I love the ocean and especially floating in the waves. I find it truly calming and peaceful. Think about the last time you were in the ocean. When a wave came on, did you stand up, brace yourself and let it crash into you? Or did you let it carry you gently and ride along until it rolled off to shore?
These days, few of us live according to our values– our true priorities. That is, not unless the amount of time we spend on Facebook, Instagram and Pinterest aligns with what’s important.
But how do we live in a way that reflects our priorities? How do we even identify them? Unsurprisingly, figuring out what you value is the first step. Try the quick step-by-step activity below to help you check in with yourself and reconnect with what’s really important to you.
Guilt is a difficult emotion we’re all familiar with. But how often do we say “I feel guilty” when we really mean something else?
The definition of guilt is “a feeling of responsibility or remorse for some offense, crime, wrong, etc., whether real or imagined.” The remorse and regret you feel after doing something that hurts someone is productive; it reminds you to be kind, ask for forgiveness and move on. But when we say “I felt guilty after eating all of those cookies” or “I felt guilty saying no, but I don’t have time to help her move” what crimes are we committing? I don’t know about you, but I’ve never heard of anyone being arrested for eating treats or saying no to a favour.
If you’ve read the About section of this website, you know how much I #lovemyjob. I’m lucky that my passion is my profession and I get to do what I love every day.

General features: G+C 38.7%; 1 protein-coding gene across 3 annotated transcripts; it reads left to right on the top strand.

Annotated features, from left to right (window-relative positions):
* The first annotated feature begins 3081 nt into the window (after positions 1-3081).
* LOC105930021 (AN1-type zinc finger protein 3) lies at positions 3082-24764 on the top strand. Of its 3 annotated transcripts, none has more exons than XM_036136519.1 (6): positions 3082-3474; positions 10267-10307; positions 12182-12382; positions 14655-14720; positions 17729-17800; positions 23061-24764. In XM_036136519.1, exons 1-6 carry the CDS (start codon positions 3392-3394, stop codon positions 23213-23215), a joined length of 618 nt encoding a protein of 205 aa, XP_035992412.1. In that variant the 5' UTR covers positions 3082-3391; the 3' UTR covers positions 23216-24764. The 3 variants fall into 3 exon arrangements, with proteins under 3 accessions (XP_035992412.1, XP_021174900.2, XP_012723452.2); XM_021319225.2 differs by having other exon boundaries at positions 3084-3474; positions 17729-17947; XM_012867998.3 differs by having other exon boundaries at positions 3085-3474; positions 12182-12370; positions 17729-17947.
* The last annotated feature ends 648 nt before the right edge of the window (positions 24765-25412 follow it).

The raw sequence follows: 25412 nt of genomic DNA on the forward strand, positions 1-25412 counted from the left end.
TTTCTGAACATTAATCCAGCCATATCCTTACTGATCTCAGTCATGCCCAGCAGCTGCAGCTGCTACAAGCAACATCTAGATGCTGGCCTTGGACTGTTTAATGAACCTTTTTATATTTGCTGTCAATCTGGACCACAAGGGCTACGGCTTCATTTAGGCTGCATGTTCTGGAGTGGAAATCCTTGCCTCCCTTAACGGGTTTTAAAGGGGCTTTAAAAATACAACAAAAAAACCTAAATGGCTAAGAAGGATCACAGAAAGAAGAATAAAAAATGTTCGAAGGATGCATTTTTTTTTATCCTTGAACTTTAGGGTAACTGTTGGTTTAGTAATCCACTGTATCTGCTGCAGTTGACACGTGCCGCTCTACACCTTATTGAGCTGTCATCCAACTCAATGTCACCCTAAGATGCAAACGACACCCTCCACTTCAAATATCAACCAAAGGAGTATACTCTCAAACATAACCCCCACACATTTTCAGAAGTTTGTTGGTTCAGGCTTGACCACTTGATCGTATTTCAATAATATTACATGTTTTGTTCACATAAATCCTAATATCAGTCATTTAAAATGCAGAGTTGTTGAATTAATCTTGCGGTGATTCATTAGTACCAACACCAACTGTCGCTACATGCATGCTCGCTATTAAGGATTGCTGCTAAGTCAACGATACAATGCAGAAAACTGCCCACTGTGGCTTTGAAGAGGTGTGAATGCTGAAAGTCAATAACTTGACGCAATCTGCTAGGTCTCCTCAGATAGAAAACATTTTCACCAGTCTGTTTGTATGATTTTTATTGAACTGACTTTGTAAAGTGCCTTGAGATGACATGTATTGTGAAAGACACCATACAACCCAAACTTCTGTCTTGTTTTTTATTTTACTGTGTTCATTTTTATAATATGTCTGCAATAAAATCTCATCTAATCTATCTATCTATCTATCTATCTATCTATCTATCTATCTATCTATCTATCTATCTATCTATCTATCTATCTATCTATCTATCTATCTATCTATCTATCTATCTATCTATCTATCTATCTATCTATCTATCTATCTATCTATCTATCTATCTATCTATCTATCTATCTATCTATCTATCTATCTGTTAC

You may also know that I’m a big fan of Brené Brown’s work. In The Gifts of Imperfection, she talks about how important meaningful work is to our happiness. We’re not talking about changing the world or saving lives here. We’re not necessarily even talking about employment. Meaningful work is about doing something—anything— we’re truly proud of.
Do you find meditation easy? Can you still your mind, gently let go of your thoughts and focus only on your breathing? No? Me either.
The concept makes sense, but it always seemed like I was doing it wrong. I’d look around at the other yogis in my class, who all seemed so zen-like and focused, while I couldn’t get my brain to shut up. And the louder my thoughts got, the more frustrated I became. I kept telling myself, “No, no, no! You’re doing it wrong! You should be able to do this like everyone else!” Eventually I gave up trying– it was impossible to meditate with all that noise to fight off.
An inspiring story about how powerful hope became in her recovery – thank you for sharing your story, Ms. T.
“When I first started my journey to recovery, I didn’t believe I would ever get there. And honestly, I didn’t think I wanted to.
The first anxiety attack I can remember happened when I was six years old, and since then, anxiety was such a constant part of my life that it seemed normal. When I was diagnosed with General Anxiety Disorder, I was relieved. I was grateful for an explanation, a root cause, and proof that it wasn’t me, it was the disease.
When I was diagnosed with General Anxiety Disorder, I was relieved. I was grateful for an explanation, a root cause, and proof that it wasn’t me, it was the disease.
Despite having lots to say the idea of blogging is overwhelming – will I say the right thing? Will it sound professional? Is my grammar correct? Will people think I’m worthwhile? When it comes to the written word I have a tendency to strive for perfection. Blogging will challenge this. I need to stop waiting for all of my ducks to be lined up – now is the time.
I don’t know about you, but I hear this type of thinking a lot. On an almost daily basis someone says to me “when X will happen then I can do Y.”